Friday night was the end of The Confident Mother Conference – I still have a lot to catch up on and a lot to blog but I’ll carry on working my way through the listening again and share my thoughts as appropriate. I was looking for a photo to sum up the conference and found this one which I thought that Sherry would approve of – it’s the finish of the conference but the start of the rest of the year.
So in the last session Sherry shared her wish to be able to wave a magic wand and make us all confident but appreciated that this isn’t really possible so instead gave us five (and a bonus) tips to help us become more confident.
- Get clarity / vision / knowing what you want – you can’t work towards a goal if you don’t know what it is
- Know what your skills and strengths are and understand your core values
- Look after yourself – take time to recharge batteries, eat well, exercise
- Push yourself out of the comfort zone – feel the fear and do it anyway
- Don’t try to be perfect – it’s impossible and sets yourself up for failure – forgive yourself for mistakes
- Keep a journal and monitor progress – celebrate your actions / success and wins
Most of all Sherry’s theme from the conference is to “Take Action”… so what actions am I taking?
- I’m going to listen to the recordings I have on catch up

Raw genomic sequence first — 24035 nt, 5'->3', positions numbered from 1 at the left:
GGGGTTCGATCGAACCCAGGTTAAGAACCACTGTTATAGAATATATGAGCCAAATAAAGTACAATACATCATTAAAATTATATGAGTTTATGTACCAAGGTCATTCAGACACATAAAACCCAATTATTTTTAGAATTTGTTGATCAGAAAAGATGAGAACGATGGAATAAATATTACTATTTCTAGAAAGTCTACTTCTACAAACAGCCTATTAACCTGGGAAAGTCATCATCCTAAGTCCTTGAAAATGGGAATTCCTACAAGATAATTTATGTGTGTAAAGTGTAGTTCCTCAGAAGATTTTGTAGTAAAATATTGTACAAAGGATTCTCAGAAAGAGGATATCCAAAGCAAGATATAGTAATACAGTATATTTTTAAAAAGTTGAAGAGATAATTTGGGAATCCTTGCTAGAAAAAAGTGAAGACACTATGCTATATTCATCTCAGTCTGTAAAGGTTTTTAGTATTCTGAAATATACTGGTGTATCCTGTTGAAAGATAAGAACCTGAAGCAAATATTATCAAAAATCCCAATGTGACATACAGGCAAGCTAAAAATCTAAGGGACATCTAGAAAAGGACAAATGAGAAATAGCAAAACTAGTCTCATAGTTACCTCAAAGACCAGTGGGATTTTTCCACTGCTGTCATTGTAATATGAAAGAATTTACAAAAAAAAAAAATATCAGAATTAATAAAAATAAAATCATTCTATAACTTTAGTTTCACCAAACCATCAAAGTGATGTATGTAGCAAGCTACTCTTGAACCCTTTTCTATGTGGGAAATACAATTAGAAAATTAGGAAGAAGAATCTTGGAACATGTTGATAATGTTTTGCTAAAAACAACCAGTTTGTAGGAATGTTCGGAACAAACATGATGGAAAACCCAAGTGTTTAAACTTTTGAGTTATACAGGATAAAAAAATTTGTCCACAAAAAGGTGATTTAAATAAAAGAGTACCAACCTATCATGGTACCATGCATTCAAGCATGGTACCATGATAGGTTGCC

- I’m going to keep blogging (and using it as a journal to keep up with my new year plans and making sure that we complete our Things We Want to Do in 2016)
- I’m going to make sure I use my ‘me time’ productively (but making sure that it also involves recharge time)
- I’m going to keep reading Sherry’s blog and listening to her interviews
So number one of my New Year Plans was to increasing our repertoire of family meals with the target of at least one new recipe a month… I’ll be honest our current repertoire isn’t particularly large and we are stuck in a bit of a rut / routine…
- Monday is pasta bake (usually tomato and meatballs but sometimes cheesy tuna)
- Tuesday is pizza (eaten in shifts around swimming and Cubs except for Miss Littlesheep who doesn’t like pizza and usually ends up with cheese on toast or omelette )
- Wednesday / Thursday something like chicken with BBQ sauce / sausages / burgers with wedges / waffles / jacket potatoes or if we are being adventurous sweet & sour sauce and rice and some vegetables typically carrots, frozen peas or sweetcorn…
- Friday is fish fingers, chips and beans (Miss Littlesheep’s favourite meal in the whole world)
- Saturday and Sunday – similar to Wednesday / Thursday but chicken with gravy sits in there too…
I listened to the Confindent Mother interview (sorry I will stop babbling on about it soon promise) Solve picky eating and enjoy stress free mealtimes with your children – Mr Littlesheep came in half way through and asked why I was wasting my time as the children eat fine but you never know what you could learn do you? I think it’s more by luck than judgement that we don’t have any major picky eating… or maybe I am doing something right!